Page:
At a glance.
- Greenwashing influence operations.
- Daria Dugina hailed as a martyr at her funeral.
- Russia says it's slowed the pace of combat operations out of concern for civilian casualties.
Greenwashing influence operations.
Bloomberg reports that a bot-driven Chinese influence campaign has been running against Lynas Rare Earths Ltd., an Australian mining company engaged in the extraction and processing of rare earth metals in Australia and Malaysia. Bogus social media accounts circulate accusations of environmental irresponsibility on the part of Lynas with a view to influencing Australian and US public opinion. Rare earths are essential to the electronic and green energy sectors; dominance of both sectors is a key, longstanding objective of Chinese policy. Green is good, from Beijing’s point of view, but to be realistic, it’s good chiefly insofar as it’s good for business, insofar as it provides a competitive advantage. As a policy commitment? Not so much.
The bot-campaign would appear to represent adoption of a quantity-over-quality approach to influence. There's not a great deal of misdirection, nor is it difficult to see the automation behind the posts. “We see bot posts on various social media every day, and we report them every day, and it’s quite frustrating,” Lynas Chief Executive Officer Amanda Lacaze told Bloomberg. “It’s very easy to see the bot posts and the messages are exactly the same." Mandiant identified the campaign, which it called "Dragonbridge," back in June, so the campaign is not only automated for high volume, but it's been persistent as well. The rare earth market is important enough to warrant the effort.
Daria Dugina hailed as a martyr at her funeral.
Daria Dugina, an ultra-nationalist Russian philosopher and media figure, daughter of the better known ultra-nationalist ("Eurasianist") philosopher Aleksandr Dugin, was assassinated by a car bomb on August 20th. “I consider it a barbarous crime for which there can be no forgiveness,” Russian Foreign Minister Lavrov said of Daria Dugina's assassination. “I hope the investigation will be quickly completed and according to the results of this investigation, of course, there can be no mercy for the organisers, those who commissioned this, and the perpetrators.” Neither Mr. Lavrov nor any other currently sitting members of the government attended the funeral itself, although Sergei Prigozhin, the oligarch who runs the Wagner Group and the Internet Research Association, was among the mourners.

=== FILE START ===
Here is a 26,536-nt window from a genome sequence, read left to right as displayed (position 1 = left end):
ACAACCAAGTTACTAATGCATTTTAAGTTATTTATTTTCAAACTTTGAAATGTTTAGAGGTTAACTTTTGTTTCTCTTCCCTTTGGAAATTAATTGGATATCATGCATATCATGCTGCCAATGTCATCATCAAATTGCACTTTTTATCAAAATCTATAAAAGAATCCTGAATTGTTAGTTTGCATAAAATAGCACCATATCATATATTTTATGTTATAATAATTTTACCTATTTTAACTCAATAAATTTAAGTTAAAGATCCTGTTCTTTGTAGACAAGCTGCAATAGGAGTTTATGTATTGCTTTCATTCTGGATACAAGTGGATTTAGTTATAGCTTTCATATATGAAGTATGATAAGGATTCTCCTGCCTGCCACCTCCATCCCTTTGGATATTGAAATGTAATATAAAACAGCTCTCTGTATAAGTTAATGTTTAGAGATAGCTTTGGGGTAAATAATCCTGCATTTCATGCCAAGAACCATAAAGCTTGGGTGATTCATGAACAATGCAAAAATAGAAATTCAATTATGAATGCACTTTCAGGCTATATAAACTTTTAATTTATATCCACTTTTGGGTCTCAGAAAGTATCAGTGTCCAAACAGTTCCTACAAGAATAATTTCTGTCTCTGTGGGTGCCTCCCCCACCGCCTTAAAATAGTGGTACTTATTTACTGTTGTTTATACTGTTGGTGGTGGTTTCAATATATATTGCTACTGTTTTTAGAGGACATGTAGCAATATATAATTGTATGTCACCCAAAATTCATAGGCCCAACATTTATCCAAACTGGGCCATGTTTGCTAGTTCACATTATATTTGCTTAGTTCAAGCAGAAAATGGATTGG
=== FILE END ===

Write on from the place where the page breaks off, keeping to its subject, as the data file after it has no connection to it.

Russia's FSB was quick to identify a perpetrator and an accomplice, both Ukrainian nationals, operating under, the FSB said, Ukrainian control, abetted by Estonian authorities. Few outside observers found the attribution credible. It was, for one thing, very fast, and, for another the identity documents the FSB presented as evidence for its conclusions showed signs of having been photoshopped.
Ukraine denied any involvement in the car bombing. Estonia's Foreign Minister Urmas Reinsalu dismissed FSB allegations that the Baltic country was harboring ultranationalist media personality Daria Dugina's assassin Saturday as a "provocation." Other Estonia sources thought it likely that the car bombing was carried out by the FSB itself. The head of the International Center for Defense and Security (ICDS) Indrek Kannik said, "It is possible that this was the FSB's own operation, since these people had become a threat. At the same time, it is convenient to blame it on the Ukrainians. Now we are seeing that Estonia can also be dragged into this."